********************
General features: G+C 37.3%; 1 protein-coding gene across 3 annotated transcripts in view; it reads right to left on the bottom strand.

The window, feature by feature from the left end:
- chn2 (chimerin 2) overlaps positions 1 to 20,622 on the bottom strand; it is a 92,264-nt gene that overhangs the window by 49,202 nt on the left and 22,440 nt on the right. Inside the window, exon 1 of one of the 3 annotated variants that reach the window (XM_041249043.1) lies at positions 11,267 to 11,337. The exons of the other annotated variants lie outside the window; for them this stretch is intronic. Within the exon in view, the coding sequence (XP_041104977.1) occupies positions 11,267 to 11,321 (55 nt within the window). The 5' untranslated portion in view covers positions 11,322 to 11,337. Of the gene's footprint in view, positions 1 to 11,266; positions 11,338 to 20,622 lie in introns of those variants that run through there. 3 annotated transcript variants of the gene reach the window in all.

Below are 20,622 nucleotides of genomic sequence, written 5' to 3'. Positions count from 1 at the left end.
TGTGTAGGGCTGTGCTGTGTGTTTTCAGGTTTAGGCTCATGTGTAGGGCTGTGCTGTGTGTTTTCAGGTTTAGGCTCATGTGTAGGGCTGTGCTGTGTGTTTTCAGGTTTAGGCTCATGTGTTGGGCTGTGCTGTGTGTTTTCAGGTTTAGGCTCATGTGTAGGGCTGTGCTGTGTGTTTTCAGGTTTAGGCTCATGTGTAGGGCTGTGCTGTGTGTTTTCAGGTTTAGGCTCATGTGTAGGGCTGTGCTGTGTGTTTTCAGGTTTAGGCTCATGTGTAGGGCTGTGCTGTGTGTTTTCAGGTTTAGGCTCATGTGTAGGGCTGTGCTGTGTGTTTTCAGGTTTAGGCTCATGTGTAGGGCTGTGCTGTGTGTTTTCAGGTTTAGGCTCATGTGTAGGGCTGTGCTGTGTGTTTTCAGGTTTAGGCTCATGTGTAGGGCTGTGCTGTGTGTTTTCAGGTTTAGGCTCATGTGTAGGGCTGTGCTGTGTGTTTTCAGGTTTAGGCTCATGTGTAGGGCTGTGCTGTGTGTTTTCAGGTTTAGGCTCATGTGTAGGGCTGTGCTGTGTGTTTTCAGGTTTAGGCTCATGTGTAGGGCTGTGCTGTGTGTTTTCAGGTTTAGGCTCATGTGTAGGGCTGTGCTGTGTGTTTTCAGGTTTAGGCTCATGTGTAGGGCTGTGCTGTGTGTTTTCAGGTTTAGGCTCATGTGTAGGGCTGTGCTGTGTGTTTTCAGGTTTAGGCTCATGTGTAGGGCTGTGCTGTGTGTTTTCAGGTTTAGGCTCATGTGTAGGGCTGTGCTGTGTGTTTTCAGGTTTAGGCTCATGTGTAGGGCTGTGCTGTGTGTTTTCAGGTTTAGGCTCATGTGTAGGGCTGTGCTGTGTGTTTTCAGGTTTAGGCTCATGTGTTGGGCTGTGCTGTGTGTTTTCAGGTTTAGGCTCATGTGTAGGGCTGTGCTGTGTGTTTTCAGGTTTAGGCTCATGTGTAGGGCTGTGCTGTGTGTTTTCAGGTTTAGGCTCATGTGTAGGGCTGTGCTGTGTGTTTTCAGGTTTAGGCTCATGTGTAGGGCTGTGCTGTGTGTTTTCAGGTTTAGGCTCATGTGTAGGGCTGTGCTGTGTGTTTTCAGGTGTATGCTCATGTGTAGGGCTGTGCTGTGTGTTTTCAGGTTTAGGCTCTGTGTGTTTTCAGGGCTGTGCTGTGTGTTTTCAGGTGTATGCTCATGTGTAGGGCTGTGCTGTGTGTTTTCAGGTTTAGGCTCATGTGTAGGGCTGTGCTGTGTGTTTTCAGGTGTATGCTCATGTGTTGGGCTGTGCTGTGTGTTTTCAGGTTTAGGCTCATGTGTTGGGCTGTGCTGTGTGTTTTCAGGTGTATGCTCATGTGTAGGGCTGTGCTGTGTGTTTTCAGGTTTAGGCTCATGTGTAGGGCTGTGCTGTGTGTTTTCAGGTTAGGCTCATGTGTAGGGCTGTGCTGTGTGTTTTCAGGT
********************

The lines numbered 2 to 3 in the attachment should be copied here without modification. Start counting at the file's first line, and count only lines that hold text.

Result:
The window, feature by feature from the left end:
- chn2 (chimerin 2) overlaps positions 1 to 20,622 on the bottom strand; it is a 92,264-nt gene that overhangs the window by 49,202 nt on the left and 22,440 nt on the right. Inside the window, exon 1 of one of the 3 annotated variants that reach the window (XM_041249043.1) lies at positions 11,267 to 11,337. The exons of the other annotated variants lie outside the window; for them this stretch is intronic. Within the exon in view, the coding sequence (XP_041104977.1) occupies positions 11,267 to 11,321 (55 nt within the window). The 5' untranslated portion in view covers positions 11,322 to 11,337. Of the gene's footprint in view, positions 1 to 11,266; positions 11,338 to 20,622 lie in introns of those variants that run through there. 3 annotated transcript variants of the gene reach the window in all.